Researchers in Southern California have found a link between obesity in girls and an increased risk of developing MS. The group used data from a pediatric health study, which included nearly a million kids. They compared 75 children and teens diagnosed with MS or clinically isolated syndrome between the ages of 2 and 18 and compared their body mass index (BMI - which had been measured before their symptoms appeared) to the rest of the kids who didn't have MS. Here is what they found:
- 51% of the kids and teens with MS were obese, compared to 37% of the young people without MS.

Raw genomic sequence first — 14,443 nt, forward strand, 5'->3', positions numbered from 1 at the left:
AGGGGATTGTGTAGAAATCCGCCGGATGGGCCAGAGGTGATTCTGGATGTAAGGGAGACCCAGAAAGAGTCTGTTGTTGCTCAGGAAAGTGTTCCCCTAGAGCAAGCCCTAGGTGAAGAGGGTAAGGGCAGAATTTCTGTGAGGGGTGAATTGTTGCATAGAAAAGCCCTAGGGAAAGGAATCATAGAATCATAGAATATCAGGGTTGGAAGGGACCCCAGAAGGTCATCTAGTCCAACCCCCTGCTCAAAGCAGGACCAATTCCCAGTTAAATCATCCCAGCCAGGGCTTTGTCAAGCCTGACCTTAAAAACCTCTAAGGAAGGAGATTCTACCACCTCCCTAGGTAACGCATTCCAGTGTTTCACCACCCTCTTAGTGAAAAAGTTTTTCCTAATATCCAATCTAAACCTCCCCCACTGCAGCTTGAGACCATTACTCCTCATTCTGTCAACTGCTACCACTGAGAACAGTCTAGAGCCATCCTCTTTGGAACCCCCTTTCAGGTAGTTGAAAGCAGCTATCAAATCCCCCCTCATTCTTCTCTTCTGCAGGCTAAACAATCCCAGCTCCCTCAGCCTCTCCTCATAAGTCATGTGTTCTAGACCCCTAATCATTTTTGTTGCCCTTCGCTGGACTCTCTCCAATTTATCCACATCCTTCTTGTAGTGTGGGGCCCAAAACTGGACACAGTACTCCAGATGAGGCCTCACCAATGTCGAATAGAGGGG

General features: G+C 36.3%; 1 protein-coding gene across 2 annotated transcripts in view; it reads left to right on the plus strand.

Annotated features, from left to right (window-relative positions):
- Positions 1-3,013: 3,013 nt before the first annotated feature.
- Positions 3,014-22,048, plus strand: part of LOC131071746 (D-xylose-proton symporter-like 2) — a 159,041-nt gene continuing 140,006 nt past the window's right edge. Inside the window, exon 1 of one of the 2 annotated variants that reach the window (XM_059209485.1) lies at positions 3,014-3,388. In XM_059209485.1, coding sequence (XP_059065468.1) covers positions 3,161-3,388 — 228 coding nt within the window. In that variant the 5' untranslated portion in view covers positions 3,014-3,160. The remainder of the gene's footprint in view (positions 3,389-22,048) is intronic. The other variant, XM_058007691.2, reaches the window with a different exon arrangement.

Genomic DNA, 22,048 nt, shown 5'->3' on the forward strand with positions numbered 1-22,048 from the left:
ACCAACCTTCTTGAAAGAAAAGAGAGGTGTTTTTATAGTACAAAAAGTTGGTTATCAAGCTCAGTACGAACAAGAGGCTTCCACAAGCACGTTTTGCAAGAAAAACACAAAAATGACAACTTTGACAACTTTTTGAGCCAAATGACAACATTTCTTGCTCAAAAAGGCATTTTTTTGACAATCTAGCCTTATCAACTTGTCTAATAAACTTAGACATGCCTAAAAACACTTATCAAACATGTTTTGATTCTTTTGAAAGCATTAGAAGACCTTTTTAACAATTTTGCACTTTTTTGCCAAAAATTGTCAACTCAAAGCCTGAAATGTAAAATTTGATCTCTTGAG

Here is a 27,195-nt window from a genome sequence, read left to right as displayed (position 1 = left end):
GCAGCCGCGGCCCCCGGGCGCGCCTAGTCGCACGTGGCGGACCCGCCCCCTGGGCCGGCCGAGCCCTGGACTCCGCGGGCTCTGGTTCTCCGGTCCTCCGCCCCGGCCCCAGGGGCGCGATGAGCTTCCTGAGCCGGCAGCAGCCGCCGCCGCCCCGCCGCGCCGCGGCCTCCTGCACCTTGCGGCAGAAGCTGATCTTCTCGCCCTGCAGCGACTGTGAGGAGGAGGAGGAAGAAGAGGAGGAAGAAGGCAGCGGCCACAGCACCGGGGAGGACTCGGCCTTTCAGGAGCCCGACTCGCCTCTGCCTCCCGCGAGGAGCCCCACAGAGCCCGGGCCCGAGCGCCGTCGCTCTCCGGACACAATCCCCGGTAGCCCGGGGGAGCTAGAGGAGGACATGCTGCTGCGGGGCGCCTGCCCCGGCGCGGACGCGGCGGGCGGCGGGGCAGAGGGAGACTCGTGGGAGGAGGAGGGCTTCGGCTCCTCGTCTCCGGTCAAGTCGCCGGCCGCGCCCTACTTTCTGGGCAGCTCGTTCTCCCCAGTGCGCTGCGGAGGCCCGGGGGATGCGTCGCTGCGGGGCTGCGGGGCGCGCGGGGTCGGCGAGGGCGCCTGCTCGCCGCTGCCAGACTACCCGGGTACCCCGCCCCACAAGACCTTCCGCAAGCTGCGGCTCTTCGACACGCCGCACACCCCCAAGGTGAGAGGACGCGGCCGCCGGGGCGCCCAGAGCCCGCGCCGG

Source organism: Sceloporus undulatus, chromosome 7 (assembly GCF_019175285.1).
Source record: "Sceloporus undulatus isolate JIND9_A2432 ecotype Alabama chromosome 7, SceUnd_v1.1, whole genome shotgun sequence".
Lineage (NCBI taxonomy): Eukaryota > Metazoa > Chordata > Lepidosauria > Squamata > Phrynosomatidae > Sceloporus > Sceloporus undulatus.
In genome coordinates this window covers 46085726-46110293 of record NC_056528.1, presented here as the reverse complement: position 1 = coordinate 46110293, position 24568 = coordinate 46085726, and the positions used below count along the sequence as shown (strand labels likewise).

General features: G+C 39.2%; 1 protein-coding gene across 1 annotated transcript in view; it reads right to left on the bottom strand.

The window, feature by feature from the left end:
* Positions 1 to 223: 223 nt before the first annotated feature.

- The risk of developing MS was 1.5 times higher for overweight girls than for girls of normal weight.
- Among moderately obese girls, the risk increased to 1.8 times that of normal weight girls.
- This is the one that got me - among girls who were labeled "extremely obese," (BMI of ) the risk of developing MS was almost four times (3.76 times) that of normal weight girls.
- This association was not seen in boys.
The authors conclude that we will see a rise in MS cases as the childhood and adolescent obesity epidemic continues to grow.
Here is a link to the abstract: Childhood obesity and risk of pediatric multiple sclerosis and clinically isolated syndrome